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Rajeev Suri, Nokia's president and chief executive, speaks during the Mobile World Congress in Barcelona, Spain on Feb. 25, 2018.Yves Herman/Reuters

As telecom equipment maker Huawei Technologies Co. Ltd. faces questions about the cybersecurity risks of its 5G technology, one of its main rivals is pitching itself to Canadian buyers as a security-focused alternative.

Finland-based Nokia Corp. is vying to supply equipment to Canadian wireless carriers for their build out of fifth-generation cellular networks, which will involve a significant deployment of new radios and antennas to support faster service with much lower lag time.

For older generation networks, Nokia has won relatively little of the radio equipment business from Canada’s biggest carriers, but it’s hoping to increase its share of the market with 5G and hosted a daylong event in Toronto on Thursday to demonstrate its products to government and industry players.

Rogers Communications Inc. has long worked with Sweden’s Ericsson and has already said that partnership will continue for 5G.

For their 3G and LTE (4G) radio networks, BCE Inc. and Telus Corp., Canada’s second and third-largest carriers both worked extensively with Huawei. But with the Chinese company’s future in Canada uncertain as the federal government conducts a cybersecurity review of 5G technology, neither BCE nor Telus has decided on a 5G vendor.

During a roundtable interview with reporters on Thursday, Nokia executives said they want to expand their Canadian business and see some key advantages over their competitors.

“One of our key differentiators is security. We’re investing heavily in security,” said Mary O’Neill, vice-president of security at Nokia Software, who is based at the company’s Ottawa office, adding, “We do it at every layer, right from the beginning ... and you cannot ship a product – it will not get released from Nokia – unless it passes all of those security checks.”

Ric Herald, president of Nokia Canada, said he doesn’t “spend any time thinking about the Huawei situation, because to me it’s not something I can influence or decide,” adding that it will be up to the government to determine whether Huawei can continue to sell 5G radio equipment as it has done for earlier network generations.

Huawei has built a business in Canada over the past decade, and last year it made US$270-million selling network equipment here. Industry players have said the Chinese giant, which is now the biggest telecom equipment maker in the world, gained a foothold in part by offering lower prices than its European competitors.

Mr. Herald said Huawei is not “coming in and dropping the floor out," when it comes to pricing. “A couple years ago? Sure. But I don’t see that today.”

He said Nokia also has the advantage of being able to sell a whole range of products, including software and network “core” equipment. The Canadian government has not allowed carriers to install Chinese gear in the more sensitive parts of their networks.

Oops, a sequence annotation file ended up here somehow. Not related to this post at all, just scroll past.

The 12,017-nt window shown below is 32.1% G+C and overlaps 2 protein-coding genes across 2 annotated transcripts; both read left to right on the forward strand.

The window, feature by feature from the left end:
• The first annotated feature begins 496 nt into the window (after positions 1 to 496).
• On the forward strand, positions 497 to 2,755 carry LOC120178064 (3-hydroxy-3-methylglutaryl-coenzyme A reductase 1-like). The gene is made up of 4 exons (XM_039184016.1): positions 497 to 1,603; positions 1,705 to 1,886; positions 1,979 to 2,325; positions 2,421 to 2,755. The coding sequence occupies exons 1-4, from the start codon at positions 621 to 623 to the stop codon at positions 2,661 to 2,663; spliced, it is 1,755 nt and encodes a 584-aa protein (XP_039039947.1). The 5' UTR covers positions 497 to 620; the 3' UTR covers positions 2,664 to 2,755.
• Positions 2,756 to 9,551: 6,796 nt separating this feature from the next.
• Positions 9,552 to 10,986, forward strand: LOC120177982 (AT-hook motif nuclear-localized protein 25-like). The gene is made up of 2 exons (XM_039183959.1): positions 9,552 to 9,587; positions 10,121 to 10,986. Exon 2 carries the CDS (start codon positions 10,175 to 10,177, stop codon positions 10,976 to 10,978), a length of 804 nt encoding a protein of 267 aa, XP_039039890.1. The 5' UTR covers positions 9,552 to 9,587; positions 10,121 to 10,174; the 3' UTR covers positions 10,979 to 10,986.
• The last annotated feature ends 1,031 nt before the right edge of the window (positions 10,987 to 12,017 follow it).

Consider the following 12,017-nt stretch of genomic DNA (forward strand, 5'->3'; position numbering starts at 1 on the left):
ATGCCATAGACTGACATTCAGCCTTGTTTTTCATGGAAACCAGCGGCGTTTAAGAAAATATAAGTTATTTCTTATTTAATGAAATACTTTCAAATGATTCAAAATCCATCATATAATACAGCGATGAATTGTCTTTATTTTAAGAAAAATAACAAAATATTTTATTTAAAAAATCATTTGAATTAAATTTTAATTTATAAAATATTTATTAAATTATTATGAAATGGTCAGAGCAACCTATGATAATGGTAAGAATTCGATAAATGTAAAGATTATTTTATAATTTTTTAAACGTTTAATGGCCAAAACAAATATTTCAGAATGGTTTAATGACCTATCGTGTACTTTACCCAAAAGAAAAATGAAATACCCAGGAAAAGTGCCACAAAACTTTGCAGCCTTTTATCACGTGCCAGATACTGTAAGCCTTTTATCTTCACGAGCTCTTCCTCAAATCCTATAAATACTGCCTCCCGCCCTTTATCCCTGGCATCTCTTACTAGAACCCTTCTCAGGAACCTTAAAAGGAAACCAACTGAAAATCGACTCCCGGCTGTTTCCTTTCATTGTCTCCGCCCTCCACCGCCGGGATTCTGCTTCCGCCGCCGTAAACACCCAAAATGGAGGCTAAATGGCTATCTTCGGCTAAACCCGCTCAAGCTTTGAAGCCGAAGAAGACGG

At its own innovation showcase and media day earlier this month, Huawei Canada’s chief security officer Olivera Zatezalo insisted that the company’s equipment is safe.

“Over the last 10 years in Canada ... we didn’t have any security issues whatsoever. Not once,” she said.

“Cybersecurity is very important to us. Every year we spend 5 per cent of our research and development spending on cybersecurity and going forward we’re doing more,” Ms. Zatezalo added, referencing the company’s pledge to spend US$2-billion on a five-year effort to improve its software code to address security concerns raised in a report from a British testing centre last year.

Over the past week, Huawei has been hit hard by sweeping trade restrictions imposed by the U.S. government, which introduced new rules barring American companies from selling to the Chinese company. The U.S. Commerce department temporarily delayed the effect of those restrictions for 90 days, but reports suggest numerous U.S. technology suppliers, including important computer chip makers such as Intel and Qualcomm, have indicated they will no longer work with Huawei.

Alphabet Inc.'s Google has also said it will restrict Huawei’s access to its proprietary apps and services and if the ban proceeds, key features such as the Google Play app store and security functions will not work on new Huawei smartphones.

Nokia has already won some Canadian business with Shaw Communications Inc.'s Freedom Mobile, which operates in Ontario, British Columbia and Alberta.

In January, the federal government announced an investment of $40-million in Nokia Canada to support Canadian 5G research and development. The Ontario government contributed a further $12-million, Nokia executives said Thursday.

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